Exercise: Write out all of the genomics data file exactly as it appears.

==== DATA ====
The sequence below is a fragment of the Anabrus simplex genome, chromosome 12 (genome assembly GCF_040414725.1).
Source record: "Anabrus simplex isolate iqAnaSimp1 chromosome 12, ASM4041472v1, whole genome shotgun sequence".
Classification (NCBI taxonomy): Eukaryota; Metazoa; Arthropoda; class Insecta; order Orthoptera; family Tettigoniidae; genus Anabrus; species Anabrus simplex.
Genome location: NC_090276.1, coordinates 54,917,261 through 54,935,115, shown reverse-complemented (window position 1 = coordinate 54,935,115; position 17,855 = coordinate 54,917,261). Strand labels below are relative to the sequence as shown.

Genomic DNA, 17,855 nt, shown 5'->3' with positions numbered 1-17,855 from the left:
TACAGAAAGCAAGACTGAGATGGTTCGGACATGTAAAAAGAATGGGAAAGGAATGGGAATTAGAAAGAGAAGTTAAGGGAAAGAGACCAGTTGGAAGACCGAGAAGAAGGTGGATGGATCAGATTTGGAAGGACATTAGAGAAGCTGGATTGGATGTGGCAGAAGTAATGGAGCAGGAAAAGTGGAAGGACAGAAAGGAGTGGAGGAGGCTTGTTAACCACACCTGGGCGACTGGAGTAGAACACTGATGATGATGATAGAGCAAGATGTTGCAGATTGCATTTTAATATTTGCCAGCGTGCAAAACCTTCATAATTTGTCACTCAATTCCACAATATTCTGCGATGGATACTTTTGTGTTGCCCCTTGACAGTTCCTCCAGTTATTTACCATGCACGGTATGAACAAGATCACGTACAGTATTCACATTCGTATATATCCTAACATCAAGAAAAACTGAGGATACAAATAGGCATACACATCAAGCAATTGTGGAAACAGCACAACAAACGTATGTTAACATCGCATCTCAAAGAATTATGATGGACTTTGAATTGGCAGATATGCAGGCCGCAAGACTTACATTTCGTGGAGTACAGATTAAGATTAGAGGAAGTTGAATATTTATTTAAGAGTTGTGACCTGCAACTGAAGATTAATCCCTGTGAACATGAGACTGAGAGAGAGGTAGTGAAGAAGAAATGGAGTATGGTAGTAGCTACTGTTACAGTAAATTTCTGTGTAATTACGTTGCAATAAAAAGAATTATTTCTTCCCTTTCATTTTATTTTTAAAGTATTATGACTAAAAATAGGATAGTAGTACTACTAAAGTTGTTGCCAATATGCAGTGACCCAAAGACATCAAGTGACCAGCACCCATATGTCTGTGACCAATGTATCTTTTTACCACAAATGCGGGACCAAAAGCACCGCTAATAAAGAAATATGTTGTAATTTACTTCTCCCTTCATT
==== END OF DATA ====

The sequence below is a fragment of the Anabrus simplex genome, chromosome 12 (genome assembly GCF_040414725.1).
Source record: "Anabrus simplex isolate iqAnaSimp1 chromosome 12, ASM4041472v1, whole genome shotgun sequence".
Classification (NCBI taxonomy): Eukaryota; Metazoa; Arthropoda; class Insecta; order Orthoptera; family Tettigoniidae; genus Anabrus; species Anabrus simplex.
Genome location: NC_090276.1, coordinates 54,917,261 through 54,935,115, shown reverse-complemented (window position 1 = coordinate 54,935,115; position 17,855 = coordinate 54,917,261). Strand labels below are relative to the sequence as shown.

Genomic DNA, 17,855 nt, shown 5'->3' with positions numbered 1-17,855 from the left:
TACAGAAAGCAAGACTGAGATGGTTCGGACATGTAAAAAGAATGGGAAAGGAATGGGAATTAGAAAGAGAAGTTAAGGGAAAGAGACCAGTTGGAAGACCGAGAAGAAGGTGGATGGATCAGATTTGGAAGGACATTAGAGAAGCTGGATTGGATGTGGCAGAAGTAATGGAGCAGGAAAAGTGGAAGGACAGAAAGGAGTGGAGGAGGCTTGTTAACCACACCTGGGCGACTGGAGTAGAACACTGATGATGATGATAGAGCAAGATGTTGCAGATTGCATTTTAATATTTGCCAGCGTGCAAAACCTTCATAATTTGTCACTCAATTCCACAATATTCTGCGATGGATACTTTTGTGTTGCCCCTTGACAGTTCCTCCAGTTATTTACCATGCACGGTATGAACAAGATCACGTACAGTATTCACATTCGTATATATCCTAACATCAAGAAAAACTGAGGATACAAATAGGCATACACATCAAGCAATTGTGGAAACAGCACAACAAACGTATGTTAACATCGCATCTCAAAGAATTATGATGGACTTTGAATTGGCAGATATGCAGGCCGCAAGACTTACATTTCGTGGAGTACAGATTAAGATTAGAGGAAGTTGAATATTTATTTAAGAGTTGTGACCTGCAACTGAAGATTAATCCCTGTGAACATGAGACTGAGAGAGAGGTAGTGAAGAAGAAATGGAGTATGGTAGTAGCTACTGTTACAGTAAATTTCTGTGTAATTACGTTGCAATAAAAAGAATTATTTCTTCCCTTTCATTTTATTTTTAAAGTATTATGACTAAAAATAGGATAGTAGTACTACTAAAGTTGTTGCCAATATGCAGTGACCCAAAGACATCAAGTGACCAGCACCCATATGTCTGTGACCAATGTATCTTTTTACCACAAATGCGGGACCAAAAGCACCGCTAATAAAGAAATATGTTGTAATTTACTTCTCCCTTCATT